Lord of the Rings: The Card Game

A cooperative card game based on one of the greatest fantasy books of all time!
John Fox - Staff Reviewer

Content at a glance:

Manufacturer's Suggested Ages: 13+

Number of players: 1-2 (1-4 with 2 base sets).

Playing time: 60 minutes.

Lord of the Rings: The Card Game is a fun cooperative game for 1-4 players that is suitable for any fan of the books.

“Yet it is not our part to master all the tides of the world, but to do what is in us for the succour of those years wherein we are set, uprooting the evil in the fields that we know, so that those who live after may have clean earth to till. What weather they shall have is not ours to rule.”
-Gandalf, The Return of the King

Lord of the Rings: The Card Game is a cooperative Living Card Games for 1-2 players (or 1-4 with 2 core sets) of average complexity and published by Fantasy Flight games. It takes place between when Bilbo left the Ring to Frodo in LOTR and Frodo left the Shire. The players control various heroes from the books, such as Aragorn, Legolas and Gimli, who go on various non-cannon, but still thematically correct, quests.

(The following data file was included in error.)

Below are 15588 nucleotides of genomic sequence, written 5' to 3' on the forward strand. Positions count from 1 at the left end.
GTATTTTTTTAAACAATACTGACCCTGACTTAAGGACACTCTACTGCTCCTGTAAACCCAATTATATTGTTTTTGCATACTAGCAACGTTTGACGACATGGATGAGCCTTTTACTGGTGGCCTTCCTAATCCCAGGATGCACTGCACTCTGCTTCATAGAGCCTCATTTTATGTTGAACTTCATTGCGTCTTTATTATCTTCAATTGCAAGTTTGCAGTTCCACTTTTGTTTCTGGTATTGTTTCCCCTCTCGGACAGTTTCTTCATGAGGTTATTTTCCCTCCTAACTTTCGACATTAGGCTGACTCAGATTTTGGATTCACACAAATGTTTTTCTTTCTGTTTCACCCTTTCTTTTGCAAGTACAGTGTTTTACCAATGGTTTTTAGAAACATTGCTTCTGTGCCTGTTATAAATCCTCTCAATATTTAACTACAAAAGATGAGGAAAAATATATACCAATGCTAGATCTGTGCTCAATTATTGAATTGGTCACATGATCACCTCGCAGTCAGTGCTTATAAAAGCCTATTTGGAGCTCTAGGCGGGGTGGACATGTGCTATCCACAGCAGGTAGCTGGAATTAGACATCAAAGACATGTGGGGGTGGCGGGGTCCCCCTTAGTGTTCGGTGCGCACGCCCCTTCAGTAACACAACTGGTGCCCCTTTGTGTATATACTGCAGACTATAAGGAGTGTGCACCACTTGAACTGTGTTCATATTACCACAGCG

Living Card Games are Fantasy Flight’s line of expandable card games. Unlike CCGs such as Magic the Gathering, the game is expanded not by buying booster packs with random cards in them but with smaller expansions with set cards in them. Though each adventure pack is about the same price as buying booster packs, a 60-card expansion is about $15 MSRP, rarity is not an issue since you know exactly what you are going to get.